When we look back at how Pudding was as an infant, before she even had any vaccinations (she was born in Europe, different vaccine schedule) she was intense, required more sensory stimulation than other babies.  Of course, I didn’t know that then, but it has become more developed over time.  There are family traits that can’t be ignored.   She never had an adverse reaction to her vaccines.  Everything points to her variety of autism being inherited.   Don’t get me wrong, I still went through the process of blaming myself for some unknown event during my pregnancy or her infancy, but the evidence just wasn’t there.  I just think she was born with this neurological difference, I don’t think her brain was damaged by toxins.  I fully appreciate, however, that this isn’t the case for everybody.

So the rational part of my brain had no qualms about taking Cubby for his MMR. I thought of the evidence.  I considered the opinions of medical professionals I trust.  No problem.

Except…Fear isn’t rational.  It takes facts and evidence and turns them upside-down.   And when I was in the room waiting for the nurse to come back in, I worried about if I’d got it wrong.  I was thinking of accounts I’d read about children who were typically developing until they got the MMR, and the child they knew disappeared.  I was thinking about how it would feel if this was one day revealed to be the cause.  What if he developed a more severe disability than his sister?  The answer is, we’d accept it.  We’d live with it.  I thought I’d got over blaming myself, but here I am, still thinking that something I do could affect his outcome negatively.   Am I ever going to stop doing that? Spectrummy Daddy and I had discussed it, and concluded that we needed to give him the shot, but Spectrummy Daddy was at work.  I resented that I had to be there, that ultimately it was down to my say-so.  So it was just me, Fear, and my two beautiful but quirky kids in that room.  I would do anything to save those kids from harm, and with Fear in the room, I felt they were about to be attacked.

Cubby had his vaccines, but I didn’t defeat Fear.  There is something every parent is more afraid of than autism.  There has already been a reemergence of measles.  It can be fatal, particularly in less developed countries, like the ones we might potentially move to next year.  If I made the choice not to vaccinate, and the worst happened, I couldn’t live with it.  When the rational part of me was gone, and I’m left with fear on all sides, there could only be one choice.  I went with the one I can live with.

Now that Fear has moved on, and I’m back to being my somewhat rational self, I find I can live very well with my decision.  Fear has definitely overstayed its welcome though.  It is time it found somewhere else to live.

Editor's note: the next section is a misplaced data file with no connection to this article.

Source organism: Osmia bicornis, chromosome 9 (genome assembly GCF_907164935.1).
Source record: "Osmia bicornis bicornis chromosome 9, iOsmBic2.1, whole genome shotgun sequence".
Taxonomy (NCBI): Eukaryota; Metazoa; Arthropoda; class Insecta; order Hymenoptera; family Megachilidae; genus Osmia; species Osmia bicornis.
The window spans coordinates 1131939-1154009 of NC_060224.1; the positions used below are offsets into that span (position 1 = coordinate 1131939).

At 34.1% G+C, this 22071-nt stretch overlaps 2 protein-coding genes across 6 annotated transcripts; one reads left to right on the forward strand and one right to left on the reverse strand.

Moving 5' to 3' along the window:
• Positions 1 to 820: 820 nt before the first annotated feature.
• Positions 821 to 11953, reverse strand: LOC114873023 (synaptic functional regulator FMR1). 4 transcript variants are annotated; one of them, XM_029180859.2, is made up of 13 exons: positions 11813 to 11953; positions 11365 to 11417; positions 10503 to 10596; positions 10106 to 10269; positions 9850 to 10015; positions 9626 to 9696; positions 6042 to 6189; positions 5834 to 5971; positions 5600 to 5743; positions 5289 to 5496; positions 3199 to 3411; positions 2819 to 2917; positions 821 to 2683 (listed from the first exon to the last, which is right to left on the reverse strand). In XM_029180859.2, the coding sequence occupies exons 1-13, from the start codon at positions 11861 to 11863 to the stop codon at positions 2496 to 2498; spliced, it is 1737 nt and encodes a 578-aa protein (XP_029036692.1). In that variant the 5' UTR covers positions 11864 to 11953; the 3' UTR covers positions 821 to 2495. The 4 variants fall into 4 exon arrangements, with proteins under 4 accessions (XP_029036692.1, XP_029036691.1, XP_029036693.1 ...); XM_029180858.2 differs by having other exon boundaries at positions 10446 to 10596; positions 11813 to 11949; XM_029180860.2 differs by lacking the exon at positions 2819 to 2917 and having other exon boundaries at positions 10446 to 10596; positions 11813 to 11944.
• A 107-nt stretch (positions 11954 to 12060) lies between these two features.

Written by Spectrummy Mummy

August 26, 2010 at 7:02 am

Operation Desensitization

with 13 comments

I want to preface this post by saying that while Pudding has sound sensitivities, or auditory processing dysfunction, it appears to be less of a problem for her than for others on the spectrum. I don’t know why she is only mildly affected, and others have it much worse than she does.  I only know that it can sometimes interfere with our daily life, and that makes it a problem for us.  One more thing, the attached video contains noise that those with sound sensitivity will not appreciate!  Please lower your volume before you play.

The object that I habitually refer to as a “hoover” may be known to you as a vacuum cleaner if you hail from anywhere other than Britain.  In fact, ours is not the brand Hoover, don’t think I’m on commission here!

Read the rest of this entry »

Written by Spectrummy Mummy

August 25, 2010 at 8:00 am


with 9 comments

Two kids, one mummy and a swimming pool. Pudding has always loved the water, but has no fear of it. Cubby is brave enough in a kiddie pool where he can stand up, but terrified in the big pool. Usually he won’t allow any part of his head to touch the water, and makes a sorry sobbing sound if I so much as transfer him to my other hip.

So going to the pool without Spectrummy Daddy in tow is a bold move. This is DC in August. It has been a scorcher, and the humidity factor can be unbearable. When we do brave the playground, the mosquitoes ravish my exotic English suck-me skin, the resulting wounds last for weeks.  Yuck.  Stuck indoors all the time, Pudding can’t help but find trouble.  At times I feel like I say nothing but “no” to her.  I’m weighed down from being so negative.  We’d been inside too long, it was time.

We’d had some problems before in getting her to wear her swim vest, but if she put it on back to front, she was fine. It kind of looked like I’d put my special needs child in a straight jacket, but she was happy, safe, and unable to reach the zipper to take it off.  I’m getting used to odd glances coming our way.  Luckily people tend to keep their small thoughts to themselves, which is just as it should be.